In Fig. 9, we show for illustration the recovered total Galactic emission at 23 GHz from Commander, the dust emission at 143GHz from FastICA and, for comparison, the recovered CMB from SMICA on the same patch.
|Figure 9: Example input and recovered total galaxy emission at 23 GHz, dust at 143 GHz and CMB components.|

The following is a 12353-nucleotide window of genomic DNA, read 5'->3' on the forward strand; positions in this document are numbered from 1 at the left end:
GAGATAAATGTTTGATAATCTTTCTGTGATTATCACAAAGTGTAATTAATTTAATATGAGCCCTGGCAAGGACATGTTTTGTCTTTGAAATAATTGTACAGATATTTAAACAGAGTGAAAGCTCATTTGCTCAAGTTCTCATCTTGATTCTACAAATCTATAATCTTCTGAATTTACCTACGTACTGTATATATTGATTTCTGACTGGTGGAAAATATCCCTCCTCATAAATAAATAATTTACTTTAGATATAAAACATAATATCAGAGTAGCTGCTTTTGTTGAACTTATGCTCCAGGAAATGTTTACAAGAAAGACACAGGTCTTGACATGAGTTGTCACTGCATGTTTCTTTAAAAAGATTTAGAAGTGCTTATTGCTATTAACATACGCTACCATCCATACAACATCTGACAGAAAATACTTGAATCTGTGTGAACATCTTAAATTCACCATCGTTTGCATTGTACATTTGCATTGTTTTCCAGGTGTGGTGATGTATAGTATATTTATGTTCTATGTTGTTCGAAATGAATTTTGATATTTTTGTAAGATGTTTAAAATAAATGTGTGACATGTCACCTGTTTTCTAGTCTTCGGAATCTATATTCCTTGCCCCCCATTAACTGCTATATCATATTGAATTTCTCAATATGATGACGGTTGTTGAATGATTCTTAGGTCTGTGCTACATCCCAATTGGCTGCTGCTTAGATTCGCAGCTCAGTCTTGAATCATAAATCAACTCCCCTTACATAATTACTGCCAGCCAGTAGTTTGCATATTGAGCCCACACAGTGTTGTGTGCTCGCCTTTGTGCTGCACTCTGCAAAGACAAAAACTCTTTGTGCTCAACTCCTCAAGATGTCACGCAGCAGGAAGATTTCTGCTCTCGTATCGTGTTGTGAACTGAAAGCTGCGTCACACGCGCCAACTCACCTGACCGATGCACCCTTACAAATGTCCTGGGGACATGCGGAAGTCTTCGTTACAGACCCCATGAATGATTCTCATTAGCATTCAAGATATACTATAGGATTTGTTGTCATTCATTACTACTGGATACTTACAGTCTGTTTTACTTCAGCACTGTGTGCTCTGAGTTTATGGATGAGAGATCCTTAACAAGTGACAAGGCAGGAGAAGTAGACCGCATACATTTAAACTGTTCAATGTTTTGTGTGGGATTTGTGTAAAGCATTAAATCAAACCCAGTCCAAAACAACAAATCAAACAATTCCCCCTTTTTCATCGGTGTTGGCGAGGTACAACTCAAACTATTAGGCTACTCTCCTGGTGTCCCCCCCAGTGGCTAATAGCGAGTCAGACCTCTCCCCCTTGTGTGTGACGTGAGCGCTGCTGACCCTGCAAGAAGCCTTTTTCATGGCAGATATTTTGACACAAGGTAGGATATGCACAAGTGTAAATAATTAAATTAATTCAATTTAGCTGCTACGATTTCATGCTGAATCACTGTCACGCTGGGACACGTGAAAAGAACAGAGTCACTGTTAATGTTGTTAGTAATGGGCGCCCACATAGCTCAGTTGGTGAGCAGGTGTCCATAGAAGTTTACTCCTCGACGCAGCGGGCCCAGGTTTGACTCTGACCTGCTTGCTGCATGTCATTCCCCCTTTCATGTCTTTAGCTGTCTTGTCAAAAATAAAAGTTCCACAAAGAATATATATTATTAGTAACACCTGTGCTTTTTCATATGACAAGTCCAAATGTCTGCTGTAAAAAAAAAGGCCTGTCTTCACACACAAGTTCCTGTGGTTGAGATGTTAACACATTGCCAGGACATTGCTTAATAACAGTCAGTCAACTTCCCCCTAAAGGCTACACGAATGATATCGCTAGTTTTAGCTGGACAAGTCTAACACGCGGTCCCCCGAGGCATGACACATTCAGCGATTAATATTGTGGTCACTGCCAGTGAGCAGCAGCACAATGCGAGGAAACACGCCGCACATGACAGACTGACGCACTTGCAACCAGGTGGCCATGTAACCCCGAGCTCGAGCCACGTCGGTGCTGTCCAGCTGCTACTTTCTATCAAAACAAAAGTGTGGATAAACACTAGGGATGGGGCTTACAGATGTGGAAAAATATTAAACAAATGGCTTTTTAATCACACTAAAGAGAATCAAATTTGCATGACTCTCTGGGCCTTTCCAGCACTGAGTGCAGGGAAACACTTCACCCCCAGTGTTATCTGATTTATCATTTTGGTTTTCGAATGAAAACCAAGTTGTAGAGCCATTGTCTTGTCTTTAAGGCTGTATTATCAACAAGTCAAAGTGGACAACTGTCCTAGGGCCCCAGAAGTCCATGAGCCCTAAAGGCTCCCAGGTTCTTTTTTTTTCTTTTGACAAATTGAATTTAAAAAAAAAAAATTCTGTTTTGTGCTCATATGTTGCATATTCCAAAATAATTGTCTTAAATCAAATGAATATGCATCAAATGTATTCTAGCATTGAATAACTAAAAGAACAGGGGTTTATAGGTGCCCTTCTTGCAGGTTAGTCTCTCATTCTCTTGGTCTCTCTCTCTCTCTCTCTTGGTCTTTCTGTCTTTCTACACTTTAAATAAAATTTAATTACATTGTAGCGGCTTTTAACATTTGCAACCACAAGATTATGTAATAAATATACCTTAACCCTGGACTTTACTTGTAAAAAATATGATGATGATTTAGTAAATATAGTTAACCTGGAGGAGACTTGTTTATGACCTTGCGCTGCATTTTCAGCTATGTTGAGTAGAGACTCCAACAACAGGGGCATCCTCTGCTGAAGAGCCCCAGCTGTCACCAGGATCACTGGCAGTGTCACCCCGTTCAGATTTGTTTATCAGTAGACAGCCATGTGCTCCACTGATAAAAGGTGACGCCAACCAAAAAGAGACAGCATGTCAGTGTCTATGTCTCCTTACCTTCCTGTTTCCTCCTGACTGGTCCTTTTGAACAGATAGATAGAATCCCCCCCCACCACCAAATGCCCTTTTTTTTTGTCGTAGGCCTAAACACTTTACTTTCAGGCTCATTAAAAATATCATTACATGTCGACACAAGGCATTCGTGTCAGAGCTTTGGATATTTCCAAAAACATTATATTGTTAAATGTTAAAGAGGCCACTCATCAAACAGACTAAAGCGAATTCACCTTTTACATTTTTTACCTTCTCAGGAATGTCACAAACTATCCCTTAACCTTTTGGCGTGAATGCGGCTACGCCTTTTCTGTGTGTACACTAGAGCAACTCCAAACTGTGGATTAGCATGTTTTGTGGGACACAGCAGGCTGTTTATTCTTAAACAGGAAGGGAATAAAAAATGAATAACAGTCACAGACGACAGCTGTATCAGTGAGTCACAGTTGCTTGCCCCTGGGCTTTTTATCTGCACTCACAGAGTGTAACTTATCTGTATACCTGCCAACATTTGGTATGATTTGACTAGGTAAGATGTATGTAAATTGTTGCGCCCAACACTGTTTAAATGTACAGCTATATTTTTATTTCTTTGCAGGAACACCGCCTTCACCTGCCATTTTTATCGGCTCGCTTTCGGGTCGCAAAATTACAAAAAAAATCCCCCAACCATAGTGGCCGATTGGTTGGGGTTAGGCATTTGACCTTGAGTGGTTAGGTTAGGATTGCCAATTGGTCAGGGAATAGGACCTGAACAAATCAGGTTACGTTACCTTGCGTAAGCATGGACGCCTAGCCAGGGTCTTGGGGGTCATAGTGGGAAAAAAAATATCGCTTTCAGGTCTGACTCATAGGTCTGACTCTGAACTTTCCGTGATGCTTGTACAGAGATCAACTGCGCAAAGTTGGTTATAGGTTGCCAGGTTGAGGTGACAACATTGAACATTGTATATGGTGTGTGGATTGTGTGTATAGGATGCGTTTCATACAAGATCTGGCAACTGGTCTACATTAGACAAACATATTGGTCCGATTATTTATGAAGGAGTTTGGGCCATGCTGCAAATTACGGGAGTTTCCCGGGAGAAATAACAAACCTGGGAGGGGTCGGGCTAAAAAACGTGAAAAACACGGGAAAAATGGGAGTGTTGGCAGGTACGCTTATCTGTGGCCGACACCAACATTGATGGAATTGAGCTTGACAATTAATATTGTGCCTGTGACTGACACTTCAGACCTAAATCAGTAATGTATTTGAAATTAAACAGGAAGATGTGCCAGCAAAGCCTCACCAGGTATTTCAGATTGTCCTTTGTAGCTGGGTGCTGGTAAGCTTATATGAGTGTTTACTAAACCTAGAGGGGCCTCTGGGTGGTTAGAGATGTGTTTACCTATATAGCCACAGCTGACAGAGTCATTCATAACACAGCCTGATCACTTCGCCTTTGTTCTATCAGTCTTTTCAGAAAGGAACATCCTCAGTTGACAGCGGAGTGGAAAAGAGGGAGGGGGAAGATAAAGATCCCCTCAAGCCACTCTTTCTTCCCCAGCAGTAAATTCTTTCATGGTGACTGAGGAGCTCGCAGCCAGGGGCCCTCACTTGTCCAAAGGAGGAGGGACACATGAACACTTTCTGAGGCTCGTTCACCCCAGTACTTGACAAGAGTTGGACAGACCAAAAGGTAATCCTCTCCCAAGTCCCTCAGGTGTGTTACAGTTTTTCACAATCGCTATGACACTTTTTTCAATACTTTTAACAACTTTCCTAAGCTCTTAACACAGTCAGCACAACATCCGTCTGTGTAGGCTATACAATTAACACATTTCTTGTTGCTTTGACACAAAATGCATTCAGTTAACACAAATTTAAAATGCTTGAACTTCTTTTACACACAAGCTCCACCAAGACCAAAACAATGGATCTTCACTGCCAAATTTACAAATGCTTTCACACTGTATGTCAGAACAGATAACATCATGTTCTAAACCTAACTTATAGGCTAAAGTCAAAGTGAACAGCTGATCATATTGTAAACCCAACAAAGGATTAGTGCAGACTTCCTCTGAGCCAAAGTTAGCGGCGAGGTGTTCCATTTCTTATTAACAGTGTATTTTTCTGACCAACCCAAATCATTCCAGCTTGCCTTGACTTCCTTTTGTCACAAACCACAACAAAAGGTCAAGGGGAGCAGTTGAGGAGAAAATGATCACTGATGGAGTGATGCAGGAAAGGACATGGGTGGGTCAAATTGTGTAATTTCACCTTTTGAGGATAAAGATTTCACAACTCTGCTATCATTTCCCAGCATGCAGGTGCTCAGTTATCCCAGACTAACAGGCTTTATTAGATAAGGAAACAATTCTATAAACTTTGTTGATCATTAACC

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In this paper we have described a CMB component separation Challenge based on a set of realistic simulations of the PLANCK satellite mission. The simulated data were based on a development version of the PLANCK Sky Model, and included the foreground emission from a three component Galactic model of free-free, synchrotron and dust, as well as radio and infra-red sources, the infra-red background, the SZ effect and PLANCK-like inhomogeneous noise. We have cautioned that the simulations, while complex, still relied on some simplifying assumptions, as discussed in Sect. 2.3. Thus, there is no guarantee that the priors and data models that yielded the best separation on simulations will work equally well on the PLANCK dataset. While this may seem to undercut the main purpose of this paper, we are simply acknowledging that we cannot anticipate in full detail what the PLANCK component separation pipeline will look like and how effective it will be, based on an analysis of present-day simulations. In spite of this, it is clear that methods performing better on the simulated data have in general better chances to work better on the real sky.